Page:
Whimsy At The Neverland Burlesque
Saturday, December 08, 2012
|Blood Alley Quartet & Goldie Monroe|
Top, left David Olajide, bass, Gus Vassos guitar and vocals
Below, Randy Bowman drums, Goldie Monroe & Anthony Walker guitar & vocals
My first email address in the mid 90s was email@example.com
. I remember that this dial-up service was spotty at best but I could call a techie on 4th Avenue which was where the wimsey headquarters were and he would say, “ Hi Alex, I know why you are calling. It's just pouring here on 4th and we have no lights. You are going to have to wait for the power to come back.” I would say goodbye and patiently wait for wimsey to come back.
Now there is definitely an h
missing in that wimsy but with wimsey.com long gone I feel that what I would call Whimsical Vancouver
is long gone, too.
In the mid 80s writer Les Wiseman, an ecdysiast enthusiast of note and I tried to figure how to sell Vancouver Magazine
editor Mac (now known as Malcolm) Parry a story on Vancouver strippers
. Wiseman came up with the idea of focusing on the money side and how these exotic dancers were loaded with cash. The bait was taken and we did the story. Parry
did not throw all caution to the wind and instead of putting my photograph of a stripper in a champagne bucket shaped tub on the cover put a picture of my cat with the headline, “One Cat's Fight Against Cancer by Sean Rossiter”.
In the late 70s Wiseman had purchased an ill fitting and cheap suit and shown up at the Vancouver Magazine office. I was there. He asked receptionist Maja Grip if he could see the editor (Parry). Grip did not even ask if he had an appointment but indicated him to go up the stairs and turn right and go to the first office. I followed. From the outside of the office I heard Wiseman say, “Your magazine needs a column on rock music.” Parry answered, “Go and write it.” And that was the beginning of the legendary In One Ear
in which Wiseman wrote about obscure local punk or alternative scene bands and of groups from abroad that were never mainstream. Borrowing from his idol Hunter S. Thompson, Wiseman dubbed me Lenso the Argentinian Lensman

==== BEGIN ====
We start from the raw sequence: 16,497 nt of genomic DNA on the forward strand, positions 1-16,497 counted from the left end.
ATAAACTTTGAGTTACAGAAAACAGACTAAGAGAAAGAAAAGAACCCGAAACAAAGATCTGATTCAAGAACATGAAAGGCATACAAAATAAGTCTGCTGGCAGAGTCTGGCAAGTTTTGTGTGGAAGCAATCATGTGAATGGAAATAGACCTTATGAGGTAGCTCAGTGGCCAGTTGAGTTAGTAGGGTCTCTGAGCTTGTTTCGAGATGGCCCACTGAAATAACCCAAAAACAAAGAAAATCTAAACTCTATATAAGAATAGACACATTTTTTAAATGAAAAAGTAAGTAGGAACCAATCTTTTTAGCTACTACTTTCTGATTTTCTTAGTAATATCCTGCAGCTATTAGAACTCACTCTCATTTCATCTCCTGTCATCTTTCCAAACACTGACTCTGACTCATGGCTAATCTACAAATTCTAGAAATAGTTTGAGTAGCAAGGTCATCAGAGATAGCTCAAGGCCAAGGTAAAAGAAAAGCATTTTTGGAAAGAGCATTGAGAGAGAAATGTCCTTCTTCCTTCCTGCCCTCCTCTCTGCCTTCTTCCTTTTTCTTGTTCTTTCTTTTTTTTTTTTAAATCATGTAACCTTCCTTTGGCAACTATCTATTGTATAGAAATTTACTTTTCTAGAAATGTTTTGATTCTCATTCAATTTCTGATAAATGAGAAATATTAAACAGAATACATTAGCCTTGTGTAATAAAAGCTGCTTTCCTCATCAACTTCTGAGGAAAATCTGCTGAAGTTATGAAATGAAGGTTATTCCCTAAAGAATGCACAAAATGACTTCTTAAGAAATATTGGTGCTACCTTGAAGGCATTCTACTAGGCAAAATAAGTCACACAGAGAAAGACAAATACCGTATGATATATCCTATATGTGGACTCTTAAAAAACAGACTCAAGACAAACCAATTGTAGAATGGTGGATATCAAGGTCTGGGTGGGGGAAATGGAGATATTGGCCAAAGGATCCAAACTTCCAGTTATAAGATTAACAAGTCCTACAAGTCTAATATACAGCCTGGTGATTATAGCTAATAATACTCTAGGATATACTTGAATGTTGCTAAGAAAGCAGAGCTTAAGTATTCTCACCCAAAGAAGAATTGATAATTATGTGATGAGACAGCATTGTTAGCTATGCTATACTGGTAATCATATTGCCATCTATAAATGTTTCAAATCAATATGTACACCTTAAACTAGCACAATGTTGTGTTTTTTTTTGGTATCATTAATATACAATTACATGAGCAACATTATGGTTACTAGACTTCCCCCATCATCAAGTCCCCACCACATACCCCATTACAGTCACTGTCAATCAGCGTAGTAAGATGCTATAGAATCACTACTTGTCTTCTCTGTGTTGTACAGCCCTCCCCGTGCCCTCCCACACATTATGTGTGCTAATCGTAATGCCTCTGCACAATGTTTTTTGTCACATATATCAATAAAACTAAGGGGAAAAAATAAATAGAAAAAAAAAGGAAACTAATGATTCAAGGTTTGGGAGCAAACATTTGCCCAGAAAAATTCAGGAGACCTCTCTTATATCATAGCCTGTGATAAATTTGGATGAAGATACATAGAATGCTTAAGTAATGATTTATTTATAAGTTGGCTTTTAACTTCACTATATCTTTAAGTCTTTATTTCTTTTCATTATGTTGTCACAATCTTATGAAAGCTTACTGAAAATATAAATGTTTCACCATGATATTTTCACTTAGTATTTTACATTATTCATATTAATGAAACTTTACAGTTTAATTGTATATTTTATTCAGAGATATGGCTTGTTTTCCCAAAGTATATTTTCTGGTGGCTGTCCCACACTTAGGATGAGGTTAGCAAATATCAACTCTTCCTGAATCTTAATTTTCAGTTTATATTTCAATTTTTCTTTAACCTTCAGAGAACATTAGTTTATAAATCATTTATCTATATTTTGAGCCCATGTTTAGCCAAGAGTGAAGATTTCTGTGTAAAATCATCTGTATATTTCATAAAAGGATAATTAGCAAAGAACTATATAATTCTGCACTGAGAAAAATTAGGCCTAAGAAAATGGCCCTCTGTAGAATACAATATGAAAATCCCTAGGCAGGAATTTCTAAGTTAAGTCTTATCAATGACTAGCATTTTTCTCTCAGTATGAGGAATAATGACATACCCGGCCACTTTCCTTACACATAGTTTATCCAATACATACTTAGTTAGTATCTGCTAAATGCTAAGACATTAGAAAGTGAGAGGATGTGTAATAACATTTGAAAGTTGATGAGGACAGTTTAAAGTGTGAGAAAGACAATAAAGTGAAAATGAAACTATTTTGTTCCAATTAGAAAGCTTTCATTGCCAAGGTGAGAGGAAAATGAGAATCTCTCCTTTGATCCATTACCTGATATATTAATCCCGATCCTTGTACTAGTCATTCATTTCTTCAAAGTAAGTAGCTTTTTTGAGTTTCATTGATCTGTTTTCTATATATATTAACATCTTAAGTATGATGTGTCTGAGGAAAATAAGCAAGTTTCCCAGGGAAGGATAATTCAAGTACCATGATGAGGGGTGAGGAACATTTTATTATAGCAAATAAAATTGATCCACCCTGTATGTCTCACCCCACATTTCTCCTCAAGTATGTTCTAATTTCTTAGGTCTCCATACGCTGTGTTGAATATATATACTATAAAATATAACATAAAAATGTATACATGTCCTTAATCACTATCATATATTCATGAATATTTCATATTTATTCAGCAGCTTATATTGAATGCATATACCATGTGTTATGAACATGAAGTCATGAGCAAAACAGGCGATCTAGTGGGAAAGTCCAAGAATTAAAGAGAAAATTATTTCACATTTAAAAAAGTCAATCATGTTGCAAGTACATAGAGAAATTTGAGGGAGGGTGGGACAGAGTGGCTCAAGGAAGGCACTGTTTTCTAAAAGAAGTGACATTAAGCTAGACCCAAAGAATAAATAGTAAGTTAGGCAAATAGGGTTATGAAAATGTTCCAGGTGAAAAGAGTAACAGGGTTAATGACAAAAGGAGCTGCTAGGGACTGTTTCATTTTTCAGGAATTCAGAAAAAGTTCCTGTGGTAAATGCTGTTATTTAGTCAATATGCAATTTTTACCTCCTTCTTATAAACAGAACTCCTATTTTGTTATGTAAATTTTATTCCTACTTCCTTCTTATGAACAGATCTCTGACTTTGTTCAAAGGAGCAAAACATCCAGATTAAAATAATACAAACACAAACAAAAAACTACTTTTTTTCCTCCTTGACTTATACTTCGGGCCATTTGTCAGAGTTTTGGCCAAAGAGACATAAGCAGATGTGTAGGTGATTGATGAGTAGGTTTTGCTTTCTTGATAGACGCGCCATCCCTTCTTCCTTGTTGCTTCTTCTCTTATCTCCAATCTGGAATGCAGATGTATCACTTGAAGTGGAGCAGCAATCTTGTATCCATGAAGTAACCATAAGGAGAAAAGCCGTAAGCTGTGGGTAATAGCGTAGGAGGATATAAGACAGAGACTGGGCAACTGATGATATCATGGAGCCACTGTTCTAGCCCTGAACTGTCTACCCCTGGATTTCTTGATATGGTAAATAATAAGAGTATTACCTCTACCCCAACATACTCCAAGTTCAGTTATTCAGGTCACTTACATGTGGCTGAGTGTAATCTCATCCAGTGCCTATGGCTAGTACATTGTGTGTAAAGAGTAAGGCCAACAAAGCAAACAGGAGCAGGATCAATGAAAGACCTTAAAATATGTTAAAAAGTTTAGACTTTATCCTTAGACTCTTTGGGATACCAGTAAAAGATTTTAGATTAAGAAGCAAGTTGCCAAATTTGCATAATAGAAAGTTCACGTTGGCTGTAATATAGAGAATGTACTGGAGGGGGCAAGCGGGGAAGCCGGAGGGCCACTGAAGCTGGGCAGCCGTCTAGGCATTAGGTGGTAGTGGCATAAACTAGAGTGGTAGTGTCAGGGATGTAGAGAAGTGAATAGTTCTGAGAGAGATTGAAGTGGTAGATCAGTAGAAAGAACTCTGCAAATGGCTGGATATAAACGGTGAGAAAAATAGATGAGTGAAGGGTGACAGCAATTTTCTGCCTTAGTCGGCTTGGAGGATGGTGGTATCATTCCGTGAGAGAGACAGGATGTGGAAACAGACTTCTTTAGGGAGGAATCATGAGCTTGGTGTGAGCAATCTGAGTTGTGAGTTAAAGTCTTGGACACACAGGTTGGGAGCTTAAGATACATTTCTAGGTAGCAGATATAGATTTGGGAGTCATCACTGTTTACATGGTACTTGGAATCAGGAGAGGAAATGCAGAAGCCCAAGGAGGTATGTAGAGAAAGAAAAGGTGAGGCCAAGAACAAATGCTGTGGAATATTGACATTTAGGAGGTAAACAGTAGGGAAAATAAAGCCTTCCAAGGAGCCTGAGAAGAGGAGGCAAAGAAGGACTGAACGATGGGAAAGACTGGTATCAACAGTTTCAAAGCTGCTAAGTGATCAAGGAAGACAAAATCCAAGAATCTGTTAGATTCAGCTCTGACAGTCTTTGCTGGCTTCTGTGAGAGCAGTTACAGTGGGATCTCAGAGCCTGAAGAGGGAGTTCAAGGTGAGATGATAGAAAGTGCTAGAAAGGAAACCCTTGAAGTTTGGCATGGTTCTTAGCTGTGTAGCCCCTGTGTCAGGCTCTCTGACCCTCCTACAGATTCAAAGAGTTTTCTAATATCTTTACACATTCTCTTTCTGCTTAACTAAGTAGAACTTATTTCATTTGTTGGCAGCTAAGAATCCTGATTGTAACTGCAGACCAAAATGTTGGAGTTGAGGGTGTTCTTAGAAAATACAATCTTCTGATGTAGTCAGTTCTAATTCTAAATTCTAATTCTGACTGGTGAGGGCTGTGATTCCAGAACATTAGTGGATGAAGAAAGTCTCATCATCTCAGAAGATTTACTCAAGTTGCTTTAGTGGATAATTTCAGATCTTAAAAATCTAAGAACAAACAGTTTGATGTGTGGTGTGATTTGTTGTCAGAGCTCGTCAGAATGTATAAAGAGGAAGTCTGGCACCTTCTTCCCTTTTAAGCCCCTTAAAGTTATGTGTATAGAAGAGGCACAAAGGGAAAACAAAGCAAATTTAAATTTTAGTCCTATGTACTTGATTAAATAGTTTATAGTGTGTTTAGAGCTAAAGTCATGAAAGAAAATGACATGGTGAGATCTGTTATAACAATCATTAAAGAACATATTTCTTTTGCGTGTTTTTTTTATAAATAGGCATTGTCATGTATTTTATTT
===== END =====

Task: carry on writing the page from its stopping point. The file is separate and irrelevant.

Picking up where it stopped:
and often began sentences when he talked to me, “As your attorney…” One of the whimsical paradoxes of Parry’s Vancouver Magazine, was a cover article on Vancouver Mayor Art Phillips and inside there was a neat In One Ear on Johnny Thunders
with my pictures.
Parry was not the only one to accept whimsy. There was Georgia Straigh
t editor Charles Campbell
who was cautious in always lawyering any investigative articles before publication but who often fell for stuff like writer John Lekich and I showing up at his office (no security, no reception, no closed doors) and saying, “We want to do a piece on a beautiful blonde
who says she is going to be famous some day,” or, “We want to do a piece on a beautiful brunette who used to be in a famous local TV program called Nite Dreems
.” Campbell would think for a few seconds, with lots of hem and hawing and then he would say, “I should not be doing this, but go and do it.” And we did.
I remember doing a story for Harvey Southam’s Vancouver business magazine Equity
that was called Sex Sells
(and yes, you guessed it, it was about strippers).
Later on I caught on that most local editors would go for any idea if it came in threes. An idea on a couple who collected toasters became a story on three collectors for the Straight.
I sold a story to Parry in which this was my pitch, “I am tired of reading about a set of twins, one living in Miami and the other in Prince George and both own by sheer accident pink Cadillacs. I want to do a story on twins
in which my family doctor will write a short essay defining exactly what twins are and with all the relevant statistics.” I was out the door with the assignment.
During the height of Wiseman’s In One Ear column there was a young man called Mike who once told me that he would wait with pleasant expectation the delivery of Vancouver Magazine on his doorstep.
If I could go back to Mac Parry’s office today (Vancouver Magazine now specializes on lists of the best 25 restaurants of Vancouver and the 25 most important decision makers of our city) I would say, “There is this rock quartet that has musicians that have been playing for 30 years and one of them is the legendary virtuoso guitar player Tony Baloney. Another played drums for The Subhumans. Another was a lead singer for a punk band called the Actionauts and the fourth is a solid bass player whose brother is Michael Olajide
, the boxer we once put on the cover of our magazine. And that is not all the quartet features a statuesque blonde, 6ft tall who belts out songs while taking most of her clothes off.” I have no doubt that Parry would have no reservations and he would assign me for the job. And Campbell after some he-hawing would do the same.